Yesterday we regretfully learned from Radio Hanoi that they were informing the world that they apparently were not prepared to accept the Secretary General's proposal. As they stated through their radio, "The Vietnam problem has no concern with the United Nations, and the United Nations has absolutely no right to interfere in any way with the Vietnam question."

We respectfully disagree. War and peace are concerns of the United Nations. They are concerns of all people.

We welcome the efforts of not only the United Nations but any nation, large or small, if they have any suggestion or any contribution they are prepared to make.

I would hope that the Secretary General was correct this morning when he said that none of the parties has categorically--categorically-turned his plan down.

We have seen over the past several years-and, yes, recently in the past several months--one effort after another to bring peace to Southeast Asia fail because Hanoi rejected it.

But, Mr. Prime Minister and honored guests, I want everyone who can hear my voice or see my words to know that this Nation will continue to persist. Deep in our history is the memory of what President Abraham Lincoln said to his countrymen in the dark days of 1861:

"Suppose you go to war, you cannot fight always; and when, after much loss on both sides, and no gain on either, you cease fighting, the identical old questions as to terms of intercourse are again upon you." In Southeast Asia the terms for the relations among states were set in 1954 and 1962 by international accords. In the end they must be honored. In the end the people of South Vietnam must be given the chance to determine their destiny without external interference.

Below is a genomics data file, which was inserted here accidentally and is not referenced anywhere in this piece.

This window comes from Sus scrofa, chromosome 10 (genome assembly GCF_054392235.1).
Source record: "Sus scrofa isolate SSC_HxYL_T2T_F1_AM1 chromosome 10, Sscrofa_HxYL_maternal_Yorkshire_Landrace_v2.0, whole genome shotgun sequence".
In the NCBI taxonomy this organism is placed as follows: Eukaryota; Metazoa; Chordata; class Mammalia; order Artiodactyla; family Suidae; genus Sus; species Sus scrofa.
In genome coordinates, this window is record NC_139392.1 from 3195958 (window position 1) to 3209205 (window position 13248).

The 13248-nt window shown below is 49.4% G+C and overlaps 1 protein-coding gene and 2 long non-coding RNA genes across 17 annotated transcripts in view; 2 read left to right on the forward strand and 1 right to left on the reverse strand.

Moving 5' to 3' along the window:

So all of our power, our intelligence, and our imagination will be devoted in the future, as in the past, to bringing that day nearer.

As we meet here in this spring, in this period of dedication, this spring of 1967, let us together pledge anew our dedication to the achievement of the objectives of social justice, devoting our energy and resources to better lives; to strengthen the roots of freedom and independence, and to making a contribution, individually and collectively, to peace among men.

Mr. Prime Minister, I have no doubt after our extended visit today, that we are joined in these objectives and in this resolve.

Now I should like to ask our friends who have come here from other parts of the Nation out of friendship and respect for the distinguished Prime Minister to join me in a toast to His Majesty King Zahir and to the great Nation of Afghanistan.

Note: The President proposed the toast at 2:17 p.m. at a luncheon in the State Dining Room at the White House. Prime Minister Maiwandwal responded as follows:

President Johnson, Your Excellencies, ladies and gentlemen:

I wish to thank you again, Mr. President, as I had the occasion to do on my arrival earlier this morning, for your very kind words of welcome to me personally, and your expressions of friendship for my country and the people of Afghanistan.

It is gratifying to know that the visit of Their Majesties, the King and Queen of Afghanistan, in 1963, is still so fondly remembered in this country.

I can assure you that the friendly sentiments you have expressed are warmly reciprocated by them.

I am pleased to be here and to visit the United States again.

Mr. President, the experiment of Afghanistan in democracy, I am proud to confirm, is a noble endeavor and is in full swing under the wise and benevolent leadership and guidance of His Majesty, our King.

When he visited the United States in autumn 1963, this experiment was merely a new seed planted in our ancient soil, but it has been carefully nurtured since then and now has grown into a sturdy young plant.